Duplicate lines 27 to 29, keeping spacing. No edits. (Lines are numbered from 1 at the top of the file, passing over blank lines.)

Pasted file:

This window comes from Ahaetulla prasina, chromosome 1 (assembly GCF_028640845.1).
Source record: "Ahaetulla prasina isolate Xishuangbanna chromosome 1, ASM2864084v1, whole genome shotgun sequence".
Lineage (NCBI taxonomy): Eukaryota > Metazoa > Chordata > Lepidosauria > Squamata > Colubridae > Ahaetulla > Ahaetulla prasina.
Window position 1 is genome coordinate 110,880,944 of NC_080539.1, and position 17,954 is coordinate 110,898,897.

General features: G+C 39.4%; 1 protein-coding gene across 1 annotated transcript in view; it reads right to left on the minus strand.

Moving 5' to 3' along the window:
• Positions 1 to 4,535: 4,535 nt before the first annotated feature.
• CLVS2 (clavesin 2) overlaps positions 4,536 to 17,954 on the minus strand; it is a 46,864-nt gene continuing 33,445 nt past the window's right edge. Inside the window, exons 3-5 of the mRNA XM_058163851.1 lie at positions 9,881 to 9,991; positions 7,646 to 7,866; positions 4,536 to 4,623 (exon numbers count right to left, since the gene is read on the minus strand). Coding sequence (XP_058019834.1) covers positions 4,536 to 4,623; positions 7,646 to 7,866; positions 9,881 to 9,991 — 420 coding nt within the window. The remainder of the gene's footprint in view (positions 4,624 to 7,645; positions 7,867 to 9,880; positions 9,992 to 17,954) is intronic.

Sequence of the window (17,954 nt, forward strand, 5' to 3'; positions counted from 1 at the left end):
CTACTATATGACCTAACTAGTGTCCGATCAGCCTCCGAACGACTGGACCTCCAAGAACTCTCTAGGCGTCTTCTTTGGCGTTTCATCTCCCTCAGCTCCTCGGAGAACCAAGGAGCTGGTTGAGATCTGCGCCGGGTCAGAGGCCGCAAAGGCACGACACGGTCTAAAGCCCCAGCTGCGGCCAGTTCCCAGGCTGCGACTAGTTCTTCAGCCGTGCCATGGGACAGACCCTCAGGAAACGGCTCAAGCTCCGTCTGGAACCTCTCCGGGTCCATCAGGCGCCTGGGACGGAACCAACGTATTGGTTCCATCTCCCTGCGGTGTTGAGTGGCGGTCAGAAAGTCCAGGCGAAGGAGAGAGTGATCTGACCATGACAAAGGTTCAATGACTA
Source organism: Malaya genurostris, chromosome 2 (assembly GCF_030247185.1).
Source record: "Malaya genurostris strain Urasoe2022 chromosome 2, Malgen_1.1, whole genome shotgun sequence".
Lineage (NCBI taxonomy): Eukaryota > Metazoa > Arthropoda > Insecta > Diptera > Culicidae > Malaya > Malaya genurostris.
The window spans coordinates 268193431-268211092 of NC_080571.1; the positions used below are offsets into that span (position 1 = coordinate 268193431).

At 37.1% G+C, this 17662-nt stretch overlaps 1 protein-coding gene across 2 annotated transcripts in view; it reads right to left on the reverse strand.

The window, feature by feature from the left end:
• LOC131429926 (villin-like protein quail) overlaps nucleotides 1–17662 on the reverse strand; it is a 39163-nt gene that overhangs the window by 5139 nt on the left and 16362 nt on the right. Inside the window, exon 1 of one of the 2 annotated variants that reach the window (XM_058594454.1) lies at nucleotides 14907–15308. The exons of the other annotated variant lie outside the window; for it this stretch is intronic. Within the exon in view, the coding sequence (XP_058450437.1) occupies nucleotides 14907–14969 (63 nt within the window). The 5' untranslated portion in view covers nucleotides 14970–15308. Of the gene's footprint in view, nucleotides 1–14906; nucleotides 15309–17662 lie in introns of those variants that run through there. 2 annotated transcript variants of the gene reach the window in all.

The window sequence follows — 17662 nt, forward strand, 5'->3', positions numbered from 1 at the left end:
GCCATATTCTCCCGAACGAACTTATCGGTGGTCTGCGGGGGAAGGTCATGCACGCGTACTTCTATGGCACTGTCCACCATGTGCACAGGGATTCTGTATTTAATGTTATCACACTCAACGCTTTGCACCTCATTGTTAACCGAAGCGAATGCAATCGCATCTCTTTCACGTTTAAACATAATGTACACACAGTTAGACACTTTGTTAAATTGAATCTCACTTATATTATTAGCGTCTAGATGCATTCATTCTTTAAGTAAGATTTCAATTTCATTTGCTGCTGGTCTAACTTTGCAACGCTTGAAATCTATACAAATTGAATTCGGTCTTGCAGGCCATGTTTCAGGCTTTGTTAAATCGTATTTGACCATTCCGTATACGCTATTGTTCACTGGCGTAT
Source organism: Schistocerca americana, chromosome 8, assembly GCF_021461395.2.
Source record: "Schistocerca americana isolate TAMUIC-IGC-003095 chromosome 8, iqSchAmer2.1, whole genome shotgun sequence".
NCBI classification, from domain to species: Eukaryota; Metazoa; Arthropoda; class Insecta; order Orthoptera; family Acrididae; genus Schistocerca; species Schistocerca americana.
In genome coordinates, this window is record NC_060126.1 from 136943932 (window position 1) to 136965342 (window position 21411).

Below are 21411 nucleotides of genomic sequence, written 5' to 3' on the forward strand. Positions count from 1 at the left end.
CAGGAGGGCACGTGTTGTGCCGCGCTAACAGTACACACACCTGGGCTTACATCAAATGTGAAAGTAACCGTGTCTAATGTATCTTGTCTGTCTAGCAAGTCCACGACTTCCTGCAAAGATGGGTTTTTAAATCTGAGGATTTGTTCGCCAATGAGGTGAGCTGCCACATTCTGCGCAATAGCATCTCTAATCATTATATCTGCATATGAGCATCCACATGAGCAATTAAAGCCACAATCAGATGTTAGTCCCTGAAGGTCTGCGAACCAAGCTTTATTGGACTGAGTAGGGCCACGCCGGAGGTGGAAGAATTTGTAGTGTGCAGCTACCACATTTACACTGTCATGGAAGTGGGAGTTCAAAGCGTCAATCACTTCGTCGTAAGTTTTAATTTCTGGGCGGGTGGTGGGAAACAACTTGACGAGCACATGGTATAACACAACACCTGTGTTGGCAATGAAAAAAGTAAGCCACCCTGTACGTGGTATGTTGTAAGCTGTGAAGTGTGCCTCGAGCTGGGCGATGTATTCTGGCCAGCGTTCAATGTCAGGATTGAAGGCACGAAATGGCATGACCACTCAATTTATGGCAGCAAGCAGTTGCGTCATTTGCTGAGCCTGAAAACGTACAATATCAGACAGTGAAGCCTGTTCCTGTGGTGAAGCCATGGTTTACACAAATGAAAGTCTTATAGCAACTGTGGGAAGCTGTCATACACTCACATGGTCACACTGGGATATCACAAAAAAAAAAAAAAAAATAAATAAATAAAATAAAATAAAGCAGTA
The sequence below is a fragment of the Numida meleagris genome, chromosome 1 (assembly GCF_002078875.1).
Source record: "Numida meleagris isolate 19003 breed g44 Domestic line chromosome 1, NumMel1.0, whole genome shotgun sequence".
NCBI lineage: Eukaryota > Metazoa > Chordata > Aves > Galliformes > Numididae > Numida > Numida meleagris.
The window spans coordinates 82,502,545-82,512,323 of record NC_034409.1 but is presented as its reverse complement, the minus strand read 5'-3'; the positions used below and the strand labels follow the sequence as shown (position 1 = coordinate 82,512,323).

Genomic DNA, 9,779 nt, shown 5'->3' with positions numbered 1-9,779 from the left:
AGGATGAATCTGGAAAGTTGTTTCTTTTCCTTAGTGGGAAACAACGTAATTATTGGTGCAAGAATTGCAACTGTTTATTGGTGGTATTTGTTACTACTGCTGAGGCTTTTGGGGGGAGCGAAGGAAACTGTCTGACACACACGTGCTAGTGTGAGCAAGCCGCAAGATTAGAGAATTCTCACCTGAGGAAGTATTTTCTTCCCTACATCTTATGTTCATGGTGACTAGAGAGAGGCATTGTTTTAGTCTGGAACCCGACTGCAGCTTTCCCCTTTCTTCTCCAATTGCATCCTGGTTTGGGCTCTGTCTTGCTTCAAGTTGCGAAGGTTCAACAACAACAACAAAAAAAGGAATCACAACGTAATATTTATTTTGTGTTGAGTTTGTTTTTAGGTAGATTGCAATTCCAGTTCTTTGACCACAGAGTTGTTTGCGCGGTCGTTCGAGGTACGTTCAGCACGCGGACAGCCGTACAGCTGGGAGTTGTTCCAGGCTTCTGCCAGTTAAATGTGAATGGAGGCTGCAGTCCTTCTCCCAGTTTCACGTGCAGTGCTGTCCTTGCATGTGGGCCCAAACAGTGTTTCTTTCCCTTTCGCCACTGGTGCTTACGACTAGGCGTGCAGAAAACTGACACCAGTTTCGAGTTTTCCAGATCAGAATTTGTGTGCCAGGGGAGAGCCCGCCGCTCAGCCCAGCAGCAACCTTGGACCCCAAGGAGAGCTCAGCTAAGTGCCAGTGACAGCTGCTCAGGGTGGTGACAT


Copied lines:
Source record: "Numida meleagris isolate 19003 breed g44 Domestic line chromosome 1, NumMel1.0, whole genome shotgun sequence".
NCBI lineage: Eukaryota > Metazoa > Chordata > Aves > Galliformes > Numididae > Numida > Numida meleagris.
The window spans coordinates 82,502,545-82,512,323 of record NC_034409.1 but is presented as its reverse complement, the minus strand read 5'-3'; the positions used below and the strand labels follow the sequence as shown (position 1 = coordinate 82,512,323).